Well folks, it is finally here! After a very long road of playing, videoing, shooting, editing and re editing I am very excited to let you all know that my all new DVD, “How To Play Djembe” Volume 1 is now available at X8drums.com. It is over 1 hour and 40 minutes long and covers every possible aspect of how to play the djembe!
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One thing I have noticed in my many, many moons of drumming is that although someone may be trained in west african drumming music, djembe or dununs and technically be a great or at least a knowledgable djembe player or even drum teacher, it does not mean they know how or can play djembe solo or more accurately lead djembe for a dance class.
West African hand drumming and specifically speaking, “traditional djembe drumming” is based on a system of fundamentals or “basics” just like any other type or form of drumming be it Indian, Afro Cuban, Brazilian or even the western drum set. There are rudiments or “basic fundamentals” of djembe playing that can be similar to drum set rudiments but also have some other important factors that are often missed in the learning process of many djembe players of all different levels. And what are djembe rudiments? They can consist of techinque, basic rhythm structure concepts, composition (how pieces are formed and go together), “the feel”, learning the basic djembe hand patterns and learning the dunun. It is also important to learn about the history of the music you are playing and the meaning of the pieces as well. I will discuss some of these items now.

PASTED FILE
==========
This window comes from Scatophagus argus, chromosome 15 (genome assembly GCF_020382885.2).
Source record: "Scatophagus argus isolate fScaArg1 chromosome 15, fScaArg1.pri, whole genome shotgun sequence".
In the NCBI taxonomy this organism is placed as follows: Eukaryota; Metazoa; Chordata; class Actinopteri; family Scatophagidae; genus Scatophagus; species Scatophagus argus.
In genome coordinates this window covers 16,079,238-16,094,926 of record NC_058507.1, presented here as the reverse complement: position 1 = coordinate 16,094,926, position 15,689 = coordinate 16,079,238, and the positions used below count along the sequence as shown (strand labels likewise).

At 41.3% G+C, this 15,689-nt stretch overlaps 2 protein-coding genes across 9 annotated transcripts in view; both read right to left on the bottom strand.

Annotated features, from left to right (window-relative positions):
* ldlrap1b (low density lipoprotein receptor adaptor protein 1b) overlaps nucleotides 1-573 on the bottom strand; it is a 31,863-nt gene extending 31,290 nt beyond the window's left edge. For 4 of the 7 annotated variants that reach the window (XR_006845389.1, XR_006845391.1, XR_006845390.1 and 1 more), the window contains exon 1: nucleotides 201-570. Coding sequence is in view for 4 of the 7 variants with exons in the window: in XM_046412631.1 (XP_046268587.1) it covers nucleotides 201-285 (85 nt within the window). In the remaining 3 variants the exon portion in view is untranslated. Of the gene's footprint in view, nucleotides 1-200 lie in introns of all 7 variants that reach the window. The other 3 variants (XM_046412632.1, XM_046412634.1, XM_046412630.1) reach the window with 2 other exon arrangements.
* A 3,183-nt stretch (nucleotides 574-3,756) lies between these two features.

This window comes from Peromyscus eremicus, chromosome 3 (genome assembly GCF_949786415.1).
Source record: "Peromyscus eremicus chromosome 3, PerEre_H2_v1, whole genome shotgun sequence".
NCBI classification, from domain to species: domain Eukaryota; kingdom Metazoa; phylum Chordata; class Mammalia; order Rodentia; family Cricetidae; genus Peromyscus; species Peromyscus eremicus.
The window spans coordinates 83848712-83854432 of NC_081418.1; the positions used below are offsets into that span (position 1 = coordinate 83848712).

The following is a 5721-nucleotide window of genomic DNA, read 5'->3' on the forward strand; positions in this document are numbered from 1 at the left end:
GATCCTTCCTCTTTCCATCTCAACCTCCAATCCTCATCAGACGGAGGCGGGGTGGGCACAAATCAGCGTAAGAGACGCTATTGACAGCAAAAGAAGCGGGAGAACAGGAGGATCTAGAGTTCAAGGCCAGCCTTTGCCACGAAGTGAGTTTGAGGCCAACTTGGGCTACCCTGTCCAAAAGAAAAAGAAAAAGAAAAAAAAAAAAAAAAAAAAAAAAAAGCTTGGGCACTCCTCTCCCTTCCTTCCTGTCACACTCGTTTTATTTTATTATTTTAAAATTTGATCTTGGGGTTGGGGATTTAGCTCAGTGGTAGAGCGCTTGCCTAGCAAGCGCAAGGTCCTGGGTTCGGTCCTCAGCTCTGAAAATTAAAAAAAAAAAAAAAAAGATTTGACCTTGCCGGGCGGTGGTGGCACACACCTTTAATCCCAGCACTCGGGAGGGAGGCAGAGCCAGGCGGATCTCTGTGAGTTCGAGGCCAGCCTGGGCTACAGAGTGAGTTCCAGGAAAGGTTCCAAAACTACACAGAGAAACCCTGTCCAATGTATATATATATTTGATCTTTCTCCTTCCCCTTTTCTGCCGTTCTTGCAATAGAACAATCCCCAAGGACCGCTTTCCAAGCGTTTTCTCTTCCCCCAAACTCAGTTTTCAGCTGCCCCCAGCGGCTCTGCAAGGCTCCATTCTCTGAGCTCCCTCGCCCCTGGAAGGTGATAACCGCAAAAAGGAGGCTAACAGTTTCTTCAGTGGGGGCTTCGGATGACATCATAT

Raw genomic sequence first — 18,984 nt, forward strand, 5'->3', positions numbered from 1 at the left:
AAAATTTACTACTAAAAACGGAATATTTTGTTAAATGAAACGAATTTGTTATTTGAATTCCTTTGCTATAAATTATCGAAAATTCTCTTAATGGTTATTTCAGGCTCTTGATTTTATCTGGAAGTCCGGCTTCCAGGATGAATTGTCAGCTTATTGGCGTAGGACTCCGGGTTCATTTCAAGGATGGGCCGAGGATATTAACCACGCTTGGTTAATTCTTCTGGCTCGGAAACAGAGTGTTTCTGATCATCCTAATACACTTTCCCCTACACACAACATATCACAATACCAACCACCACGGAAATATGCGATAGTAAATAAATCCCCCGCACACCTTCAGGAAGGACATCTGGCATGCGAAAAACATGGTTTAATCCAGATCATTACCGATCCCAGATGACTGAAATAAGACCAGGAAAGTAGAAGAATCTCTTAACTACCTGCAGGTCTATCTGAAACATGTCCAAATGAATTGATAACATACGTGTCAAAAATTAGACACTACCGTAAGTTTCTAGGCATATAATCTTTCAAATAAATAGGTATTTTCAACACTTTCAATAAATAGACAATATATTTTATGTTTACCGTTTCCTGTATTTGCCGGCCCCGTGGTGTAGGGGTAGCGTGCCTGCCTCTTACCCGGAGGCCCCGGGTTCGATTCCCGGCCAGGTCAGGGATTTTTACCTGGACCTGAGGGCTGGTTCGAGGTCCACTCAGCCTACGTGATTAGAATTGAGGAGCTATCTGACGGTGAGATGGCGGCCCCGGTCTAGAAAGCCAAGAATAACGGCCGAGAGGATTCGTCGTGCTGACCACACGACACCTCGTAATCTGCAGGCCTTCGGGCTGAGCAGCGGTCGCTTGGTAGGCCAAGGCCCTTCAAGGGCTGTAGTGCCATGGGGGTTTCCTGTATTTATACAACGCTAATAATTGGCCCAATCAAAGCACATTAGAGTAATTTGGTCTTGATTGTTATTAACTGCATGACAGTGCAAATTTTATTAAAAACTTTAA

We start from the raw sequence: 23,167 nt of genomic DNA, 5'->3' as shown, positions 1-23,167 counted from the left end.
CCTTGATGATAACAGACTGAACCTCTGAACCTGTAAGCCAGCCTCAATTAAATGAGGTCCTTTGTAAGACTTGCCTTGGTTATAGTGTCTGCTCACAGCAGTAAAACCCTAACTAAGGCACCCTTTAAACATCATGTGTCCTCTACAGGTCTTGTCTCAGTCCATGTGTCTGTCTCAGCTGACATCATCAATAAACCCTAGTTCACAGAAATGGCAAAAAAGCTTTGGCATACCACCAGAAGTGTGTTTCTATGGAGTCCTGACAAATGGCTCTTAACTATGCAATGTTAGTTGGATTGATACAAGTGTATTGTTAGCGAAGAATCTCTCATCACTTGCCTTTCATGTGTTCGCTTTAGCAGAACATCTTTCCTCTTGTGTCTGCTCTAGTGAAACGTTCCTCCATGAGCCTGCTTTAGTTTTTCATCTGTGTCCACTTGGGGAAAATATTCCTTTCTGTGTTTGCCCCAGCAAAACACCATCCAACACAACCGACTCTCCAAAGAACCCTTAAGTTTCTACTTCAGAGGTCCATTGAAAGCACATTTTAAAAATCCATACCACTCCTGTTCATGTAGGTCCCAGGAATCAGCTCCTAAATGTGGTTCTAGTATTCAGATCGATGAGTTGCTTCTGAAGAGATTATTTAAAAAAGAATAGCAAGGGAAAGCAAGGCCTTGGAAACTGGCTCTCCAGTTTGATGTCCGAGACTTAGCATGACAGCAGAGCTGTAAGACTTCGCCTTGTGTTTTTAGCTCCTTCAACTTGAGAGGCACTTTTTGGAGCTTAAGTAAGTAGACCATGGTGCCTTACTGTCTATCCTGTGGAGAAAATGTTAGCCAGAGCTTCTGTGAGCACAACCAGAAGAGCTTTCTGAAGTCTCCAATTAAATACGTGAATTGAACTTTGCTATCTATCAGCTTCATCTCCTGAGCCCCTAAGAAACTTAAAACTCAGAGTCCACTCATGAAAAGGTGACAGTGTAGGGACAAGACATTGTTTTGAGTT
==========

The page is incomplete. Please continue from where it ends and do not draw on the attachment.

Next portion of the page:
Have you heard of the Mano Secreto? It is the secret hand technique used and first made popular by percussion legends Changuito and also Giovanni Hildago. Prior to these great conga players there was another player named tat Guines in Havana Cuba who was developing this technique. Why is it secret? Because until recently (well about 10 years or so ) no one else could do it. Now everyone is doing it but there are not a lot of great instructional videos about it unfortunately.
A few nights ago I was invited to play congas and percussion at a nice sushi and jazz club in Legion, Bali where I am teaching drums, performing and visiting right now. The jazz club is very similar to Yoshi’s in the bay area of San Francisco and Oakland, California (in the USA). I had eaten dinner downstairs before during the day, but never been into the music section of the establishment.
Are you a percussionist, drummer or musician and are ready to go out there into the “real world” and make a go at it as a pro? If so I have some solid suggestions I have learned along the way I can share with you here. If you follow these tips you will be well on your way.
One thing I have noticed over the years and a very important life lesson for me has been that it is not usually the most talented or best player that get’s the great gigs, it is the person with the most outgoing personality, the person who networks and get’s out there. It’s an undeniable fact, and one that needs to be acknowledged if you are going to try and be in the music business.